The idea behind a privacy management programme is to establish the trust and resilience that will enable a school to meet its cybersecurity obligations. Whereas conventional classification focuses on data, a privacy management programme focuses on what the GDPR calls the “data subject.” It’s essentially about people.
Given daily news stories about how privacy has been invaded and damaged, and trust eroded, a foundational programme and consistent principles are needed. Core principles are a good way to guide business process engineering, enable desired business outcomes, and support and protect the security strategy implementation.

Create a dynamic SRM strategy

Importantly, next-generation security needs to provide new methods that support today’s digital initiatives, enable innovation and support an organisation’s academic and administrative objectives. To this end, schools that want to enhance their security and risk profile need to embrace a set of strategies that create suitable levels of trust and resilience.
In today’s digital environment, the traditional security objectives of confidentiality, integrity and availability should be expanded to include privacy, safety and reliability. Ultimately, for schools to progress and evolve their digital transformation initiatives, they need to build and implement a dynamic SRM strategy.

Pursue next-generation security as a “team sport”

Next-generation security requires teamwork, which should be a top priority of SRM leaders in schools. They should implement broadly supported and effective security policies and practices by establishing a comprehensive planning and governance group. This group may be composed of a variety of stakeholders – for example, students, faculty, and finance, legal and HR staff. It should devise plans for mitigating risk, building trust, protecting student privacy and using data ethically.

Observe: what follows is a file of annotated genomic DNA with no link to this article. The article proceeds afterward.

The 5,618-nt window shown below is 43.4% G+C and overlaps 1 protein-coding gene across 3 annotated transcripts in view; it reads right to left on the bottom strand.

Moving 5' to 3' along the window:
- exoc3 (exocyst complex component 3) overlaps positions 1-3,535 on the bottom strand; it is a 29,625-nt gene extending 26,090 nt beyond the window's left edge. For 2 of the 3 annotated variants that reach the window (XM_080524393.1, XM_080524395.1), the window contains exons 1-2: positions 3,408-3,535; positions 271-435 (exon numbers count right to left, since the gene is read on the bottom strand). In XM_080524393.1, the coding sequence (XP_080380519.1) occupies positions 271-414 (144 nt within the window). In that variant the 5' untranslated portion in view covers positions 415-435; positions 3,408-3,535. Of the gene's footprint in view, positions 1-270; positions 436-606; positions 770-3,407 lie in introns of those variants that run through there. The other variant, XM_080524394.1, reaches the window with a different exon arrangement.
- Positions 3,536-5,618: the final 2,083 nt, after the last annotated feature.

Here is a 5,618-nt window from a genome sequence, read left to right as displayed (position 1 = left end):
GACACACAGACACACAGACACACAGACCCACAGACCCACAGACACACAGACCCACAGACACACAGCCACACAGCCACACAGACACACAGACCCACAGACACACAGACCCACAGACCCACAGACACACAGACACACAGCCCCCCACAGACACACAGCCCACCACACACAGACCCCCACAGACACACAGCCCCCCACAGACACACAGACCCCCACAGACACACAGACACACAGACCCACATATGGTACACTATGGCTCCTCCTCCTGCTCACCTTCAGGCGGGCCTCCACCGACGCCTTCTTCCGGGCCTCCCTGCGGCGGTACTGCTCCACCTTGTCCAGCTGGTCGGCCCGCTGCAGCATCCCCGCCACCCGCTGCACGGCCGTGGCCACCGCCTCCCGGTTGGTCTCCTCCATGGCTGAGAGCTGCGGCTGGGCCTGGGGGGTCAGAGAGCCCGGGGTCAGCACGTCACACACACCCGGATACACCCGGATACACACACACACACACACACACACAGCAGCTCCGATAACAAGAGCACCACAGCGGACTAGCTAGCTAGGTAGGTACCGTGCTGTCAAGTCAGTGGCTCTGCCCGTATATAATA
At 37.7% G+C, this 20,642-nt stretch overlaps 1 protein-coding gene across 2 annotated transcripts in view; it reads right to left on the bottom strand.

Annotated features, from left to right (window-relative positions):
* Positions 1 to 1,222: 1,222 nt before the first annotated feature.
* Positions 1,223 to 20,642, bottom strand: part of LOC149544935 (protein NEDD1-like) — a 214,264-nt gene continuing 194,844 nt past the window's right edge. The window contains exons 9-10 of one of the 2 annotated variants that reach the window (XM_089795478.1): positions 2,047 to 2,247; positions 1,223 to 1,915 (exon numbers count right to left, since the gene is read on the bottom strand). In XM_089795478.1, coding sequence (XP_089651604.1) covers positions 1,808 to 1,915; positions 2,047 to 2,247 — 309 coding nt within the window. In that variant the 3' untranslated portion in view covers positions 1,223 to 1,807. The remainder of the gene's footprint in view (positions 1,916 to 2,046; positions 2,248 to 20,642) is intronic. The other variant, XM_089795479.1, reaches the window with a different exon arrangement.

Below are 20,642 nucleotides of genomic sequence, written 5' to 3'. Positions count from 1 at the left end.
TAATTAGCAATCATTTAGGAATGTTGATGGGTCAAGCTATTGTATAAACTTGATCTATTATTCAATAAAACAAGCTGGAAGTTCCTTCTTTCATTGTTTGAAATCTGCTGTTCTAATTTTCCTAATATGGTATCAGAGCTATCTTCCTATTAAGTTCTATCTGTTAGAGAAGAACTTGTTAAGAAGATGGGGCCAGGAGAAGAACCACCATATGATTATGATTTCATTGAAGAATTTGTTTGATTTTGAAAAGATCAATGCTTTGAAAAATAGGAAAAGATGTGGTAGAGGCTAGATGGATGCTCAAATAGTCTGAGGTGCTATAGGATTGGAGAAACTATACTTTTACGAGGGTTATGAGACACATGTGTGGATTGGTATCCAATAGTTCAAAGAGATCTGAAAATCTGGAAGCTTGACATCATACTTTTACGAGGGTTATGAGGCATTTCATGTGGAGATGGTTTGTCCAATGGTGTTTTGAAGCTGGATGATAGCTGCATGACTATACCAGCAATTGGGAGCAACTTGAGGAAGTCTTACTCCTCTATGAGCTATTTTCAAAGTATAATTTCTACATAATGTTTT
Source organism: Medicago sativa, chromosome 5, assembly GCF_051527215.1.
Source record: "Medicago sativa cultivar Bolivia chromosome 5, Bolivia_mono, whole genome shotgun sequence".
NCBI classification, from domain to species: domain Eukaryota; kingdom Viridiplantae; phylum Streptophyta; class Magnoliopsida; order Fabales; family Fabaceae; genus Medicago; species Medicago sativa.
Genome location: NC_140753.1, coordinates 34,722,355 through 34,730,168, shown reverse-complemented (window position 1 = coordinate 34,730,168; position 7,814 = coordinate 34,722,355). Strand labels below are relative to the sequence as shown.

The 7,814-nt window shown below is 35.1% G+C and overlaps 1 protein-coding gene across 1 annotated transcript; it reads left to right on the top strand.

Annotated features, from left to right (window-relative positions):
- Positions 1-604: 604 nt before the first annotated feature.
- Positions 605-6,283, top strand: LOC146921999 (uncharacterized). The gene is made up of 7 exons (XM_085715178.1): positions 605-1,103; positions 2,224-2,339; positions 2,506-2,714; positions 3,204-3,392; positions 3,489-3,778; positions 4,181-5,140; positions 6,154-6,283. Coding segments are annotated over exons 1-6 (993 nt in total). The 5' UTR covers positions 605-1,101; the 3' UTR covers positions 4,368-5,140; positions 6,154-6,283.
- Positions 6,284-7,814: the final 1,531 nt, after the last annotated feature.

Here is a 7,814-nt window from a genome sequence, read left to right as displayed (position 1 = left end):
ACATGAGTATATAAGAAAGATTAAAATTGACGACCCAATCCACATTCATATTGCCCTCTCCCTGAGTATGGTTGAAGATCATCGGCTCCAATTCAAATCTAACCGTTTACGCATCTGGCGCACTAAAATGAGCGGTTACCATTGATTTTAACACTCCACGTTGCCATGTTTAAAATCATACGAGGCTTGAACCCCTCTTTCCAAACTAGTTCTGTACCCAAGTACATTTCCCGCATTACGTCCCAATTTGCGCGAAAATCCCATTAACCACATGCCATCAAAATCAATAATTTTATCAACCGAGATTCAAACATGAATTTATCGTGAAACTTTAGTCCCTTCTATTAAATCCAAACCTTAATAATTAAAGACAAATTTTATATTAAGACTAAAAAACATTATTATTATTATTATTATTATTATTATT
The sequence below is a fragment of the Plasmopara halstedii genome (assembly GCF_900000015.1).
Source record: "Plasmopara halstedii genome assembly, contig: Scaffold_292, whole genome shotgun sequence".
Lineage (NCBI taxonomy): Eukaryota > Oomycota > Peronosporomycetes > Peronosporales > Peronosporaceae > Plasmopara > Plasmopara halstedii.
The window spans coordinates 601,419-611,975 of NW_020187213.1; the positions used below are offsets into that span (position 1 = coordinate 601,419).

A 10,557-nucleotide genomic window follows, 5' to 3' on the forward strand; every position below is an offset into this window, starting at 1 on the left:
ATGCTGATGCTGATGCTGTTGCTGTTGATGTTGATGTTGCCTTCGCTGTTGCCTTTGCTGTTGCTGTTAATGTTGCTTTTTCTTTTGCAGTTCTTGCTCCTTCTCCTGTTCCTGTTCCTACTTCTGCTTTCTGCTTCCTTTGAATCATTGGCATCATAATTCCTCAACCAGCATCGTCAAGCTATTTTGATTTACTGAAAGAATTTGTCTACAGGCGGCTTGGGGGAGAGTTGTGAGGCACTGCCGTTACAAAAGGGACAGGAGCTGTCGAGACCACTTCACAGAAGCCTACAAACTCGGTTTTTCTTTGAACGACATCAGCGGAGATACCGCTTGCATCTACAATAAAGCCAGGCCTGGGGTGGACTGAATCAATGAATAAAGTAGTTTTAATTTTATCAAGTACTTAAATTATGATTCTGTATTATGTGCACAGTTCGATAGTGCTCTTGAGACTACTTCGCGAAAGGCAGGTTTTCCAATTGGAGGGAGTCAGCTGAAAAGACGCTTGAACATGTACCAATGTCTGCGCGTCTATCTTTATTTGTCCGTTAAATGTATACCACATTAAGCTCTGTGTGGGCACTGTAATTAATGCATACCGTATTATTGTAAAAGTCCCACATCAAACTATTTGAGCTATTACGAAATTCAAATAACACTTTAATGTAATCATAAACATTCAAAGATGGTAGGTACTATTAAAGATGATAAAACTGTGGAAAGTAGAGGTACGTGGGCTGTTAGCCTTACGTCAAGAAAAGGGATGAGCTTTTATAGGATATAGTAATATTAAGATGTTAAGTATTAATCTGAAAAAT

Schools should strive for continuous improvement. In creating a robust security plan, schools need to identify, continuously and objectively, the strengths and gaps in their existing security arrangements. They can do this with the help of a variety of frameworks or third-party providers, such as the National Institute of Standards and Technology (NIST) and the International Organisation for Standardization (ISO).

Offer cybersecurity training

Investing significantly in cybersecurity training and awareness programmes for students, faculty and other staff means that all stakeholders will be aligned on the security strategy. Schools can achieve this by creating a unit specifically committed to consistently and continuously planning, educating and measuring the impact of security awareness training efforts.

Control personal data

Lastly, schools should adopt security and privacy policies that enable administration to evaluate the necessity and purpose of any data being collected, then enable faculty, other staff, students and parents to control what personal data is collected and on what legal grounds processing of it can take place. To achieve this, they must first evaluate and adjust their current practices for collecting and managing organisational data.
The advent of new, intelligence-based enhancements to learning technologies is creating an exciting age full of new opportunities. A new and improved approach to data management, privacy and cybersecurity will be required to rise to meet the requirements of this new age.